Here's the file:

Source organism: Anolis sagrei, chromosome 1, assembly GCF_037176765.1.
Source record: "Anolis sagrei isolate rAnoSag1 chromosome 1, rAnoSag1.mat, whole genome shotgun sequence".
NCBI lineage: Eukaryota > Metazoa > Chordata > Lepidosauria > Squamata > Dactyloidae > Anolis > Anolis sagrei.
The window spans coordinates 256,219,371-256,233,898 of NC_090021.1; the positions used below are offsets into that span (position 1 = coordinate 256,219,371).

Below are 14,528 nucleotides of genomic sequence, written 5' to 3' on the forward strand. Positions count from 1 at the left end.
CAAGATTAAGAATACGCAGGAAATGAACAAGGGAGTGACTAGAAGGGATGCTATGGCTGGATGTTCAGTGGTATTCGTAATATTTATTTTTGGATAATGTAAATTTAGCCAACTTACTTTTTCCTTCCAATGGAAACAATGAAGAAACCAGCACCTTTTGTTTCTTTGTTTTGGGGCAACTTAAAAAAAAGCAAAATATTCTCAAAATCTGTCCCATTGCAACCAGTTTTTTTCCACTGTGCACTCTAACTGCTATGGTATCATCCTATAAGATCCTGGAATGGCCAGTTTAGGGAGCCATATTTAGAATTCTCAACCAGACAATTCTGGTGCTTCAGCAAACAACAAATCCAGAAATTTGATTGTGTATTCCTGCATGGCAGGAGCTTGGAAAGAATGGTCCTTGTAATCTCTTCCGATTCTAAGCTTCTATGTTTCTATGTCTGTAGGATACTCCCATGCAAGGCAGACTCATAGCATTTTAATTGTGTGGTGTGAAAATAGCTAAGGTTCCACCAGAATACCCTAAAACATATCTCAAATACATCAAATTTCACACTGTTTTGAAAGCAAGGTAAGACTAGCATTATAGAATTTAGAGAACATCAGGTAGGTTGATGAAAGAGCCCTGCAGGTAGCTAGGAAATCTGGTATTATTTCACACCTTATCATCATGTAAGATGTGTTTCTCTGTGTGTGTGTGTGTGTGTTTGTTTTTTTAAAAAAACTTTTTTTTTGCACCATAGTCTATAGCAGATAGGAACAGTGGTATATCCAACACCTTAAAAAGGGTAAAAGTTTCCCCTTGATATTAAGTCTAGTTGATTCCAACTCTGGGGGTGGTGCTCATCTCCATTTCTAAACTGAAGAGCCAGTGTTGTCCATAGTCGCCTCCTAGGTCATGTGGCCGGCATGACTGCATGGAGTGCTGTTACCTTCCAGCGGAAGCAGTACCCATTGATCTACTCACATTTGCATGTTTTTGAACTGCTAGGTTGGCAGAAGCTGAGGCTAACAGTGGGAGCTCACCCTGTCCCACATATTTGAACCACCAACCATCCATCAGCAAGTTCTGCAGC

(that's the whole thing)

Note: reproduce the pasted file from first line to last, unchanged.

Source organism: Anolis sagrei, chromosome 1, assembly GCF_037176765.1.
Source record: "Anolis sagrei isolate rAnoSag1 chromosome 1, rAnoSag1.mat, whole genome shotgun sequence".
NCBI lineage: Eukaryota > Metazoa > Chordata > Lepidosauria > Squamata > Dactyloidae > Anolis > Anolis sagrei.
The window spans coordinates 256,219,371-256,233,898 of NC_090021.1; the positions used below are offsets into that span (position 1 = coordinate 256,219,371).

Below are 14,528 nucleotides of genomic sequence, written 5' to 3' on the forward strand. Positions count from 1 at the left end.
CAAGATTAAGAATACGCAGGAAATGAACAAGGGAGTGACTAGAAGGGATGCTATGGCTGGATGTTCAGTGGTATTCGTAATATTTATTTTTGGATAATGTAAATTTAGCCAACTTACTTTTTCCTTCCAATGGAAACAATGAAGAAACCAGCACCTTTTGTTTCTTTGTTTTGGGGCAACTTAAAAAAAAGCAAAATATTCTCAAAATCTGTCCCATTGCAACCAGTTTTTTTCCACTGTGCACTCTAACTGCTATGGTATCATCCTATAAGATCCTGGAATGGCCAGTTTAGGGAGCCATATTTAGAATTCTCAACCAGACAATTCTGGTGCTTCAGCAAACAACAAATCCAGAAATTTGATTGTGTATTCCTGCATGGCAGGAGCTTGGAAAGAATGGTCCTTGTAATCTCTTCCGATTCTAAGCTTCTATGTTTCTATGTCTGTAGGATACTCCCATGCAAGGCAGACTCATAGCATTTTAATTGTGTGGTGTGAAAATAGCTAAGGTTCCACCAGAATACCCTAAAACATATCTCAAATACATCAAATTTCACACTGTTTTGAAAGCAAGGTAAGACTAGCATTATAGAATTTAGAGAACATCAGGTAGGTTGATGAAAGAGCCCTGCAGGTAGCTAGGAAATCTGGTATTATTTCACACCTTATCATCATGTAAGATGTGTTTCTCTGTGTGTGTGTGTGTGTGTTTGTTTTTTTAAAAAAACTTTTTTTTTGCACCATAGTCTATAGCAGATAGGAACAGTGGTATATCCAACACCTTAAAAAGGGTAAAAGTTTCCCCTTGATATTAAGTCTAGTTGATTCCAACTCTGGGGGTGGTGCTCATCTCCATTTCTAAACTGAAGAGCCAGTGTTGTCCATAGTCGCCTCCTAGGTCATGTGGCCGGCATGACTGCATGGAGTGCTGTTACCTTCCAGCGGAAGCAGTACCCATTGATCTACTCACATTTGCATGTTTTTGAACTGCTAGGTTGGCAGAAGCTGAGGCTAACAGTGGGAGCTCACCCTGTCCCACATATTTGAACCACCAACCATCCATCAGCAAGTTCTGCAGC